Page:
Amazingly enough, if one goes here on the UCC website, one will find something fascinating, something mentioned before in this space. This official page of the United Church of Christ website is run by the Rev. Chuck Currie, who has made occasional appearances in these columns. Who is he? I’ll let the UCC describe him for you:

He is also the author of a widely read blog on religion and social issues that The Los Angeles Times cited in 2004 for “top-tier” editorial writing. In 2007, he was named editor of the United Church News Blog, an official denominational site of the UCC.

If you click onto the UCC-supplied link to Reverend Currie’s blog, the one the Los Angeles Times applauded for “top tier” editorial writing, you will find a link to — yes indeed — Air America Radio. While his writing is standard left-wing fare, his choice of link is disturbing, considering his page is linked officially by the UCC itself. This link take one to very same place that has produced the assorted garbage mentioned above. Can we talk hate speech?

Air America is a place where people connected with this station at one point or another during or after their stints there have openly appealed to all manner of violent fantasies, including shooting the President of the United States, not to mention mocking Catholics, making grotesque references to family tragedy, etc.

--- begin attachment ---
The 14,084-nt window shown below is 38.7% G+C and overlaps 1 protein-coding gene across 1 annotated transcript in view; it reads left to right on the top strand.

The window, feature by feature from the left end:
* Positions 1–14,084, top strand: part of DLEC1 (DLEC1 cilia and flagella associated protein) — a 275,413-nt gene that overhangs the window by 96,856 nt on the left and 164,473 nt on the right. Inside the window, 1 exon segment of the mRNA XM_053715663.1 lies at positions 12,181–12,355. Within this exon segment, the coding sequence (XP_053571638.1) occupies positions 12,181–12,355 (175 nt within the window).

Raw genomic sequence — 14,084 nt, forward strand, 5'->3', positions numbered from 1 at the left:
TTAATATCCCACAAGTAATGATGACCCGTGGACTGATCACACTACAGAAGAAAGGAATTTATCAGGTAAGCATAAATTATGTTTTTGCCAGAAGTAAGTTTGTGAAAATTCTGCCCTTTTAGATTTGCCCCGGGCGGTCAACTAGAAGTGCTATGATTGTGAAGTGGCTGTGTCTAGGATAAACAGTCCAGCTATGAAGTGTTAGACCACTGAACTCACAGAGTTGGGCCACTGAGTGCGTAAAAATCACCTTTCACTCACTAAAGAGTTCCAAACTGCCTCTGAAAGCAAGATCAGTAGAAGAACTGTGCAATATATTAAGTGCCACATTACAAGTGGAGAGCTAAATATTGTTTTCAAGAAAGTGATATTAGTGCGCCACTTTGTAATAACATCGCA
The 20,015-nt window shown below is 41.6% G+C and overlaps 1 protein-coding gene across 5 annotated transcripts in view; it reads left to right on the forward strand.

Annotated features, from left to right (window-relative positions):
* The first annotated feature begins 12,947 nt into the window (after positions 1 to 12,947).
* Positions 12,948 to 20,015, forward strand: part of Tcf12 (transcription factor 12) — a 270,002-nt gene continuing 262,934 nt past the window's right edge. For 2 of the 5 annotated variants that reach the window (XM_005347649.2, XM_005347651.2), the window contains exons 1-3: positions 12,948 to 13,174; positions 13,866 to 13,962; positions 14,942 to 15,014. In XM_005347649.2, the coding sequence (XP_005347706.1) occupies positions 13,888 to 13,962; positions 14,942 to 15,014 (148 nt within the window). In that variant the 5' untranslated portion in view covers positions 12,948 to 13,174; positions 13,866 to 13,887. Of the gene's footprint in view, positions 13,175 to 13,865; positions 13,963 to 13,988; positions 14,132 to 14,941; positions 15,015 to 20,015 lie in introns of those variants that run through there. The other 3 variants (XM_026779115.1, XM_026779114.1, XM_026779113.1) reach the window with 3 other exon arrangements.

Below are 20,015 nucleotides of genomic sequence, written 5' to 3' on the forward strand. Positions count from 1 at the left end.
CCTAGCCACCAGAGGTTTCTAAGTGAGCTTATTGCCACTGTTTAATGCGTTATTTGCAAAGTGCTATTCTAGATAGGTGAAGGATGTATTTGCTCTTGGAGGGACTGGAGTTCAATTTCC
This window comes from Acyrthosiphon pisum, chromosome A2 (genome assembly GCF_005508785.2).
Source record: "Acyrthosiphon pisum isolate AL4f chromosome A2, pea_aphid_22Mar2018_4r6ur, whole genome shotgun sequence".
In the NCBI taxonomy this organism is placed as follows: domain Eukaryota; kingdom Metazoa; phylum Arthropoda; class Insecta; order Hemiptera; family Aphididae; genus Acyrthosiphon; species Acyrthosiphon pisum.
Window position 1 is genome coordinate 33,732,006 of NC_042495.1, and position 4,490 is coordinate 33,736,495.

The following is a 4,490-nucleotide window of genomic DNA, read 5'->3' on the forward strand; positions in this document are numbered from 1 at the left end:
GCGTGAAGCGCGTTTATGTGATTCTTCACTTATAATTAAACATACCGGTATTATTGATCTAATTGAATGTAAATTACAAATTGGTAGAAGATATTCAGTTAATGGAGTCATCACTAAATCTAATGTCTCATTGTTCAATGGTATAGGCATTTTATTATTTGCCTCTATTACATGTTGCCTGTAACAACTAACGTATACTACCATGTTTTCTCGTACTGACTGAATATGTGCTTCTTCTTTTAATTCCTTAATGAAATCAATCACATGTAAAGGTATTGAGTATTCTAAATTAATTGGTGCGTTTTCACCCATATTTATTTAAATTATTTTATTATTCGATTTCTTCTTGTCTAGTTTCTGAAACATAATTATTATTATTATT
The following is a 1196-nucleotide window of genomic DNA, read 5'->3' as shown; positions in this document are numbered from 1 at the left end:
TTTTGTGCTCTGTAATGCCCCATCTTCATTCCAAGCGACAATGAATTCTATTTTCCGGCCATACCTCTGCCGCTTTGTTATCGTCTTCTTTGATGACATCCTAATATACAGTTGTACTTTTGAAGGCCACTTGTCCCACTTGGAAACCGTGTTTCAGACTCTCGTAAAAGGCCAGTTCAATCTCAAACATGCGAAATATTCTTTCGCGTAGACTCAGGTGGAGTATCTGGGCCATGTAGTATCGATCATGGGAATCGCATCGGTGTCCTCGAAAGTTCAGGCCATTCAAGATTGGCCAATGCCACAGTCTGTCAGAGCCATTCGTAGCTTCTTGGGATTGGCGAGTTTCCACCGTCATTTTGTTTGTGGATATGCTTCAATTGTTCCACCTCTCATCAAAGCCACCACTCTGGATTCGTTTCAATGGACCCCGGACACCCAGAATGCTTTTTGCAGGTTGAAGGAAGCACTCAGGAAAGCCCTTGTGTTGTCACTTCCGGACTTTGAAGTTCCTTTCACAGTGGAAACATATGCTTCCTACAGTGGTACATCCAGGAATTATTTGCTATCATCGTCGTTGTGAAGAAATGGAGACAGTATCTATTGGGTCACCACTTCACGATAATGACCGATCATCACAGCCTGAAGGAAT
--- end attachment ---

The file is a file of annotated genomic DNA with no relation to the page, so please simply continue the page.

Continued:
And civility? You’re joking, right? And my church has a once-removed official link to this kind of garbage? Huh.

Here’s the point — and a point that goes well beyond the justifiable concern of Denver’s Archbishop Chaput about the obvious misuse of the good name of the United Conference of Catholic Bishops by left-wing political activists in my own United Church of Christ denomination. It goes beyond even the vile and disturbing assaults on Congresswoman Michelle Bachman, Glenn Beck, Rush Limbaugh, Governor Palin and President Bush.

The point — the real point — is that hate speech, as the Catholic Bishops themselves wrote about it in their letter to the FCC, is indeed a “complex matter.” If the First Amendment were to be subverted into, for instance, the definitions the UCC uses as listed above? The United Church of Christ itself, provider of a link to Reverend Currie who in turn sends his audience on to Air America — where hate speech as defined by the UCC itself has spewed — would instantly be vulnerable to whatever sanctions are imagined. Imagine that.